Blue Coat Systems Inc. emerged as the winner in the Packeteer Inc. chase, revealing Monday its intent to acquire its WAN optimization rival for $268 million.
Packeteer had been in play since it received an offer from hedge fund firm Elliott Associates LP in early March to buy the company for $200 million. Elliott, which owns a 9.9% stake in Packeteer, said it was unhappy with Packeteer's management team. Packeteer management spurned Elliott's offer and earlier this month revealed it was negotiating with other suitors.
Blue Coat's winning bid is worth $7.10 per outstanding share, and it is expected to close the deal by midyear. Packeteer's stock price opened at $6.97 today.
Although they both sell WAN optimization devices, Blue Coat and Packeteer are based on different core technologies. Blue Coat started with a security appliance, then added local file caching capabilities and bought NetApp's NetCache business in September 2006. It began offering WAN optimization in its appliances in March 2006.
According to Rob Whiteley, an analyst with Forrester Research, Packeteer "coined, if not created, the WAN optimization market." Because of its PacketShaper product's ability to automatically classify and manage up to 400 different applications on the network according to policy, "they have by far the best Quality of Service [QoS] and traffic shaper on the market, and they are the de facto appliance to get visibility into the WAN." Packeteer added WAFS when it acquired Tacit Networks in May 2006.
NeSmith called application classification "one of the jewels of Packeteer."
But Packeteer's products as they exist today probably won't last much longer. NeSmith, said Blue Coat will move "very aggressively" to port Packeteer's PacketShaper software onto the ProxySG platform.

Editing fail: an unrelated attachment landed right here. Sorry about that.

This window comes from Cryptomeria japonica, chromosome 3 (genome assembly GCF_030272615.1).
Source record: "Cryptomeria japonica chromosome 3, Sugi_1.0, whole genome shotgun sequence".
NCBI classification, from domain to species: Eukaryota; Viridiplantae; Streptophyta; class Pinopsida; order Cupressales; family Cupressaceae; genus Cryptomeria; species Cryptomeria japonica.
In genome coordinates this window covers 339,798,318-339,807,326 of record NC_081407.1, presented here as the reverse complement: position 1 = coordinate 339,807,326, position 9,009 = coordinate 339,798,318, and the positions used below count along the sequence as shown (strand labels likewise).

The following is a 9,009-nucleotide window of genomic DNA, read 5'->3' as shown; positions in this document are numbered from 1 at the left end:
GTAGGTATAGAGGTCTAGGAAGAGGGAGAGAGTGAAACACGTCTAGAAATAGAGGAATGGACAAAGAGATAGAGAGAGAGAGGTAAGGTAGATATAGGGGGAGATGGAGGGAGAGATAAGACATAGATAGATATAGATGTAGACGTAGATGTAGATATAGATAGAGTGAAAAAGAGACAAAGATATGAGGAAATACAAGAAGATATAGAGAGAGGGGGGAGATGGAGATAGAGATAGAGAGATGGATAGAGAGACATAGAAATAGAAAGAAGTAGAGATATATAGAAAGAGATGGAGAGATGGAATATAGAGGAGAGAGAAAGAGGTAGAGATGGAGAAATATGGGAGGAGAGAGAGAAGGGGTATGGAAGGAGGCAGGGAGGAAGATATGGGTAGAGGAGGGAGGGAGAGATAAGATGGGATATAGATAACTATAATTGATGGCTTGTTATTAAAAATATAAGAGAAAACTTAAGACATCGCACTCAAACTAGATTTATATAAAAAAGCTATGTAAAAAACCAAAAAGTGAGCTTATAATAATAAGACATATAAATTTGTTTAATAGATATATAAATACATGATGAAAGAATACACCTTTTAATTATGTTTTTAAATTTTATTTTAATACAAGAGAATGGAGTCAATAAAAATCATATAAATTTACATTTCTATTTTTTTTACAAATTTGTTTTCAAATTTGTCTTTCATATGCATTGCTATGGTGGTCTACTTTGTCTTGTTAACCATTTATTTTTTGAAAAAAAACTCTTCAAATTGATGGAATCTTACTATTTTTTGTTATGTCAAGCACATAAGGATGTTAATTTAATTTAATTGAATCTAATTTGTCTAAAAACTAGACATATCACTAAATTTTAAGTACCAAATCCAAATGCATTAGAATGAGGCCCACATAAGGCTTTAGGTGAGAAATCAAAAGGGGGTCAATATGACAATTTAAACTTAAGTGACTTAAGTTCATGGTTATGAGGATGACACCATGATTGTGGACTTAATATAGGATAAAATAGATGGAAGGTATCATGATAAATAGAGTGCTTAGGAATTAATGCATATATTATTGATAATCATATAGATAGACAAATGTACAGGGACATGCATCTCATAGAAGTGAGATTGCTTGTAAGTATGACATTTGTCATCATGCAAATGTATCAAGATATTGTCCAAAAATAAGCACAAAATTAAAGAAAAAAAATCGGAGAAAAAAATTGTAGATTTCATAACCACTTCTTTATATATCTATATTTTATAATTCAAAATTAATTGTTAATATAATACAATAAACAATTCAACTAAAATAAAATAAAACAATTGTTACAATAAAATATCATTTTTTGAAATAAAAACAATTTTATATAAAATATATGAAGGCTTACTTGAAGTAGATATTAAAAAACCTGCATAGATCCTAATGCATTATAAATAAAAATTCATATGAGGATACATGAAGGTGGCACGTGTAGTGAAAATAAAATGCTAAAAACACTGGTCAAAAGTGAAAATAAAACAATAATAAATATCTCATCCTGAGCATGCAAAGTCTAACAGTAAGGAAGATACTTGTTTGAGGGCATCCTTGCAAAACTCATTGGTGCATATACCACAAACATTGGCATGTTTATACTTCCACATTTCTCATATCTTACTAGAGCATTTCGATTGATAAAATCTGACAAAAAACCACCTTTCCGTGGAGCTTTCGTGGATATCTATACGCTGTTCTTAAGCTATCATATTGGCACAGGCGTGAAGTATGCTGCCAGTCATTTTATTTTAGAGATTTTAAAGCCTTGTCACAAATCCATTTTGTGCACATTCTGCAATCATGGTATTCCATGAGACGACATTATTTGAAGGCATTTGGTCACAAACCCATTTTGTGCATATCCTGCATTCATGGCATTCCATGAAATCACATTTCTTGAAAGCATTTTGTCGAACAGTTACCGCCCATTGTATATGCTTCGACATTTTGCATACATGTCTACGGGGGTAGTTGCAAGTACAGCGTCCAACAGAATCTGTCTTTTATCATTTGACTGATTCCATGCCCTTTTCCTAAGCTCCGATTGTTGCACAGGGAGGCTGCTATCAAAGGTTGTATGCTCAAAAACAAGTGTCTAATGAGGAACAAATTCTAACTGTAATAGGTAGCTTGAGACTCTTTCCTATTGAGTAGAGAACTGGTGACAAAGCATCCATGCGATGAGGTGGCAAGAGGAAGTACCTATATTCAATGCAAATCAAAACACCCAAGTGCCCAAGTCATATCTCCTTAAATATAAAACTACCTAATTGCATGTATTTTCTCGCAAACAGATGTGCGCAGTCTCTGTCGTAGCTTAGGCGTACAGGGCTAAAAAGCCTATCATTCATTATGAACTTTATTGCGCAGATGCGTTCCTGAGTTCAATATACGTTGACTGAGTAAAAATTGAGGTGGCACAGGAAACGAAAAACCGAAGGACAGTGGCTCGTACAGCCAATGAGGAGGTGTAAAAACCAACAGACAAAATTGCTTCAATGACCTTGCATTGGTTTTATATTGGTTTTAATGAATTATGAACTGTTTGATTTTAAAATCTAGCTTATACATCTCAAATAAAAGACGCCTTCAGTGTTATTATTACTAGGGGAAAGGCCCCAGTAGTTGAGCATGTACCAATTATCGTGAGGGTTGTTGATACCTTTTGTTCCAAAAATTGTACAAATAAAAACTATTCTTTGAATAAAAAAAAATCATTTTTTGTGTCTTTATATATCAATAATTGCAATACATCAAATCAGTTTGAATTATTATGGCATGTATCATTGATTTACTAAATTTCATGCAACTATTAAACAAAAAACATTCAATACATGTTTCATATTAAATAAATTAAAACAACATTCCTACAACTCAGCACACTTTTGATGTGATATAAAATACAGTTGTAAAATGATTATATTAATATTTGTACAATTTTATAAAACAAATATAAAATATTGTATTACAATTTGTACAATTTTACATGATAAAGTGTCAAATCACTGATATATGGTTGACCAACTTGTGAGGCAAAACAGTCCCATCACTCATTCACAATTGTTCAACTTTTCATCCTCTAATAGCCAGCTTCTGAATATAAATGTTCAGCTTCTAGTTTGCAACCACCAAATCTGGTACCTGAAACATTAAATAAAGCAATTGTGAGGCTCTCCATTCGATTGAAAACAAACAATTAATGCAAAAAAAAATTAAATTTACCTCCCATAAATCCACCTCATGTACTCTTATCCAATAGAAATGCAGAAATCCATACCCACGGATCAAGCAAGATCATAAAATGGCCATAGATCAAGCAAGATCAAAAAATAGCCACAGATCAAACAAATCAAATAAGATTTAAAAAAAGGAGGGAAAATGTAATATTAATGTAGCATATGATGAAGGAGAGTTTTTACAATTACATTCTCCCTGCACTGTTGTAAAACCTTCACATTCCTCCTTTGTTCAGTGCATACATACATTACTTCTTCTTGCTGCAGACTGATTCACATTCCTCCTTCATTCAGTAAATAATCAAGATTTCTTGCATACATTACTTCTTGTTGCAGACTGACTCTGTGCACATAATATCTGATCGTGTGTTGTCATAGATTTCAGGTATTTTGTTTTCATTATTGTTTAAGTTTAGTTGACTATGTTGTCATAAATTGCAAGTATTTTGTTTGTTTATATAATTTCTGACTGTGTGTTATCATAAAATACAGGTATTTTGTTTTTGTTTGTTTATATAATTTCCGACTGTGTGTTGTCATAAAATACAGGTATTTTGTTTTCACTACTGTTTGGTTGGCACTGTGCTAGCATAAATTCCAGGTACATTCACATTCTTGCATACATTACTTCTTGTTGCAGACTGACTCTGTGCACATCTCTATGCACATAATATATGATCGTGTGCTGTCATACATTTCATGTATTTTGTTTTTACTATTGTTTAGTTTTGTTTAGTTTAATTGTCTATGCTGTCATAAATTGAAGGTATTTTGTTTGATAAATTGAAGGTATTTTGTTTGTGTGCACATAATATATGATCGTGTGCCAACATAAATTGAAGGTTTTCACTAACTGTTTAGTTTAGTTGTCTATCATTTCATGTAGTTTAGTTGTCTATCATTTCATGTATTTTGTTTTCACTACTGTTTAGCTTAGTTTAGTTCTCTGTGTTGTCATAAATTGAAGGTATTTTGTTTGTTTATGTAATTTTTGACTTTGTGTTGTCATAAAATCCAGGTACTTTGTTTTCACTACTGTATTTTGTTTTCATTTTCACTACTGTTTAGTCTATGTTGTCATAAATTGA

Whiteley said this could be an improvement for some Packeteer customers. "Packeteer never did that great a job integrating Tacit," he said. "One customer described it to me as two different boxes connected via Ethernet under one piece of sheet metal."
Still, there are hurdles to integration. For starters, Packeteer and Blue Coat software use different proprietary Linux operating systems, and Packeteer's WAFS is based on Windows. This concern was raised by analysts on the conference call, but NeSmith said the two products are similar enough that Packeteer's software should be portable onto the ProxySG appliance.
"Blue Coat has already been through this type of integration when it bought NetCache," Whiteley pointed out. "They were able to help customers through that."
The challenge for both Blue Coat and Packeteer prior to the merger had been making sure WAN optimization ties into a broader network service, according to Whiteley. Cisco and Juniper have tie-in with routers they already sell. Riverbed Technologies has opened up its Steelhead appliances to let third-party services run through them, and Citrix and F5 Networks own other assets in the data center. "Blue Coat has always had a security spin, but they need to expand on that vision," he said.
A September 2007 Forrester Research Wave report on the WAN optimization market also warns that some users might not be keen on Blue Coat's proxy architecture. "On the upside, a proxy means ultimate control over your WAN traffic, providing the best visibility, management and optimization of all apps," the report reads. "On the downside, a proxy requires that, for best results, you insert a trusted middleman between your users and servers and that you size the device properly because it terminates all traffic, and you don't want a bottleneck."
Packeteer had an OEM deal with Brocade Communications going back to Tacit's days as an independent company, but Brocade officials revealed this week that the deal was terminated in November 2007. Tacit also worked closely with Microsoft on development, because it had the only WAFS products based on Windows code. NeSmith said he's not sure where Blue Coat stands with Packeteer's remaining relationships yet. "We will be approaching [partner] companies in the coming quarters," he said, adding that partnerships "had no effect on the motivation" to acquire Packeteer.
Whiteley said he expects Packeteer's remaining relationships to stay stable. "I don't think much will [change] there -- it will all get folded in."